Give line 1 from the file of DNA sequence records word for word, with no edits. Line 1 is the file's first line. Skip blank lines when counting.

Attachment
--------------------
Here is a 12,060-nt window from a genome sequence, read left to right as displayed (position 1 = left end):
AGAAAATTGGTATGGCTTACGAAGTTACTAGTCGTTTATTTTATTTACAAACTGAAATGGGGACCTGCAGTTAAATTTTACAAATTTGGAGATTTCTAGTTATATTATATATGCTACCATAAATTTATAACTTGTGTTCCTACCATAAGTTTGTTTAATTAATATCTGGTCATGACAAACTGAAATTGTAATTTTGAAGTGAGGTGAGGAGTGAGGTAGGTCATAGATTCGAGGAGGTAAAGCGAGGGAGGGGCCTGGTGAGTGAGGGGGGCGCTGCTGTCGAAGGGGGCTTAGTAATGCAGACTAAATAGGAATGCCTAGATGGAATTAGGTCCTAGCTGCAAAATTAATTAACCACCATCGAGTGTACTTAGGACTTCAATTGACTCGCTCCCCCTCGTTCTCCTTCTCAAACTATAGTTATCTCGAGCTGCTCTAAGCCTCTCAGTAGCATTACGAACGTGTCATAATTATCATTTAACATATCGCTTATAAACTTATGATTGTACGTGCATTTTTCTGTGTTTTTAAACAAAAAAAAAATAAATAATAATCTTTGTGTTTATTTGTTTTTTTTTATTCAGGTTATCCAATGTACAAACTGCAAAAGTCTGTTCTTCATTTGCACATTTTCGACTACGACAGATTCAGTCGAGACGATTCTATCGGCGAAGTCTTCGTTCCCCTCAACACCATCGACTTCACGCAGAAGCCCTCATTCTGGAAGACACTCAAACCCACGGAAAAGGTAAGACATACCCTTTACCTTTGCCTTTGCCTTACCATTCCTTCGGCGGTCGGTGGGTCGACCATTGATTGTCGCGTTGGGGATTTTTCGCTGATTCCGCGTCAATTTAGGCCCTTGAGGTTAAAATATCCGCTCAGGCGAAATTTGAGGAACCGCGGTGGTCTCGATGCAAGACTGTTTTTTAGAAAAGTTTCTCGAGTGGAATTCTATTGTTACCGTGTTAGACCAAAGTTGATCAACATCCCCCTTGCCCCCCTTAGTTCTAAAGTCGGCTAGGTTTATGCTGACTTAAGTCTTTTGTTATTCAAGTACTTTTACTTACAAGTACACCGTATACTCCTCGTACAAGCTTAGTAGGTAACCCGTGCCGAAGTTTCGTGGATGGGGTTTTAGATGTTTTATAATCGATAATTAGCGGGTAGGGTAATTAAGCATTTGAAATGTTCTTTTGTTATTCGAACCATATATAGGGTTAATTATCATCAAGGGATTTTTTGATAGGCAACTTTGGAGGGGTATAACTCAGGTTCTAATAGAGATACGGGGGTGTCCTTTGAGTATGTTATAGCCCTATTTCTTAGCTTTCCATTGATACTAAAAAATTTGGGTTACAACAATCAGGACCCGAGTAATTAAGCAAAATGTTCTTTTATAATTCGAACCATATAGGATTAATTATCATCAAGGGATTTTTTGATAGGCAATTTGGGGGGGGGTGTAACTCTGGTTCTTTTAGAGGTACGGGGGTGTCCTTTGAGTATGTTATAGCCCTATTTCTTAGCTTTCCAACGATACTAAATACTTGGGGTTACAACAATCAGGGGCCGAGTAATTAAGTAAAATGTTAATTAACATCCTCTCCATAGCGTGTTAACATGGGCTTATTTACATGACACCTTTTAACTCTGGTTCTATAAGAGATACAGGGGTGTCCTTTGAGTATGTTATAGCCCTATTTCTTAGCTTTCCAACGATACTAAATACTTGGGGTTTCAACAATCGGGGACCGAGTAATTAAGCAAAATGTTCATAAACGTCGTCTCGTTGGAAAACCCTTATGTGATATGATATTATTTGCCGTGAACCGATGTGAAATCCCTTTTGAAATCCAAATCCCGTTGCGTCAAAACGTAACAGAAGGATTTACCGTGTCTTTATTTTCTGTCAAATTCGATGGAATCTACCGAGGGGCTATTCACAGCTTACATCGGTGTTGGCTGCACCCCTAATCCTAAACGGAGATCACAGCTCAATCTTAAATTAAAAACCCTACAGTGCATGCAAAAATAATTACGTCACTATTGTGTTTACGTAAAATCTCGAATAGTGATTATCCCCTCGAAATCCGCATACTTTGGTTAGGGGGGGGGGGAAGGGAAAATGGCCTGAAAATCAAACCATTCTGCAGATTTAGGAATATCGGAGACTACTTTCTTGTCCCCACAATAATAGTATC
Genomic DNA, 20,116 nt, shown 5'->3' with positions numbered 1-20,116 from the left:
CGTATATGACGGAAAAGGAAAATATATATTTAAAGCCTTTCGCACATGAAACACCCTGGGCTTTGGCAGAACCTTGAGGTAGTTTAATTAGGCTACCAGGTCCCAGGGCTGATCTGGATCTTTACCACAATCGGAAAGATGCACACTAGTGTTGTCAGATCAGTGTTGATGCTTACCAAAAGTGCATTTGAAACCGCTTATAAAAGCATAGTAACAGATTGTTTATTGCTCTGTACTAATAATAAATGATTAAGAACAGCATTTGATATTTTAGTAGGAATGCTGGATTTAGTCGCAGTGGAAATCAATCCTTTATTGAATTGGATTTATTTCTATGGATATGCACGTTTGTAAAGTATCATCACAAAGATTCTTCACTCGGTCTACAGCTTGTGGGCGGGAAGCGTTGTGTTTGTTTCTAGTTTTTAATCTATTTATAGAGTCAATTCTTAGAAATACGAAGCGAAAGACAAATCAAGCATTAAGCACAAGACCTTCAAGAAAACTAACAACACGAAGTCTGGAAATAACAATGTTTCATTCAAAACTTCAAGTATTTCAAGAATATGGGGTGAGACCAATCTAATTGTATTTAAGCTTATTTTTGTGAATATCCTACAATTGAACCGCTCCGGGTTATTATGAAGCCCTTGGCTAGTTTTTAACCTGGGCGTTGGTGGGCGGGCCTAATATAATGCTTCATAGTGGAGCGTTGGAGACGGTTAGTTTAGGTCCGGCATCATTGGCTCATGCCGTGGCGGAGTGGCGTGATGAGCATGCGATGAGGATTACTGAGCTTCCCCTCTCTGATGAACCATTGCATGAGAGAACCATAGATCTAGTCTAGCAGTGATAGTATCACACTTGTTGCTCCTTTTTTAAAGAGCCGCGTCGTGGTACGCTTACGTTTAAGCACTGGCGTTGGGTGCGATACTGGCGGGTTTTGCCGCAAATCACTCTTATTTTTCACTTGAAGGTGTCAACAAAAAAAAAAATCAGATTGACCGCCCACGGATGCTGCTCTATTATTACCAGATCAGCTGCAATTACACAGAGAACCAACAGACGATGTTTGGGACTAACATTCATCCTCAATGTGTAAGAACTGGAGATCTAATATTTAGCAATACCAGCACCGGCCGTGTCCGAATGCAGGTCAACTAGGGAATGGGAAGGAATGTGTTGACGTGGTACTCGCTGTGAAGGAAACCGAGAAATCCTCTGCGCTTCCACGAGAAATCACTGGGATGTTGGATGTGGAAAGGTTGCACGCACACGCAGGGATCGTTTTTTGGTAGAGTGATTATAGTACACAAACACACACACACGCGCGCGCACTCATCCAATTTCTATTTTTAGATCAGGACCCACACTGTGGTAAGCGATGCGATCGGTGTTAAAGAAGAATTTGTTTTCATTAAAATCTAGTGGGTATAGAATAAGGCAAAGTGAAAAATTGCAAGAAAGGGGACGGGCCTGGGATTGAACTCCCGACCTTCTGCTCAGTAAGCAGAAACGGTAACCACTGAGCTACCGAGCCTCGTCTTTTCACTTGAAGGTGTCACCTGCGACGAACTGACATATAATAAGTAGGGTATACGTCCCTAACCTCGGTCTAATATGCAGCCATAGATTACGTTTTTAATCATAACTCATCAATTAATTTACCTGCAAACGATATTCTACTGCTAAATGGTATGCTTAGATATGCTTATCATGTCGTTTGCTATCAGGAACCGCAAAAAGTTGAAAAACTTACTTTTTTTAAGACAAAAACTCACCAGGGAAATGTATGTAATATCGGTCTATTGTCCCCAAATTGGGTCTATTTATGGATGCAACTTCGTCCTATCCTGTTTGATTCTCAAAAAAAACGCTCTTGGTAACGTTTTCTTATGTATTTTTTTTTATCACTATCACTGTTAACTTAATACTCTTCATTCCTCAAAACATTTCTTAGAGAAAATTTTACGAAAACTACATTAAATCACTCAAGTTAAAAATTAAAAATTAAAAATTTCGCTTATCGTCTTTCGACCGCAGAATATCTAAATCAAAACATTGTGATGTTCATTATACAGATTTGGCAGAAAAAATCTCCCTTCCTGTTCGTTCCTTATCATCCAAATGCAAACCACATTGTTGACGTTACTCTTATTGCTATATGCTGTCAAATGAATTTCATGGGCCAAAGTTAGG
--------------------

Here is a 12,060-nt window from a genome sequence, read left to right as displayed (position 1 = left end):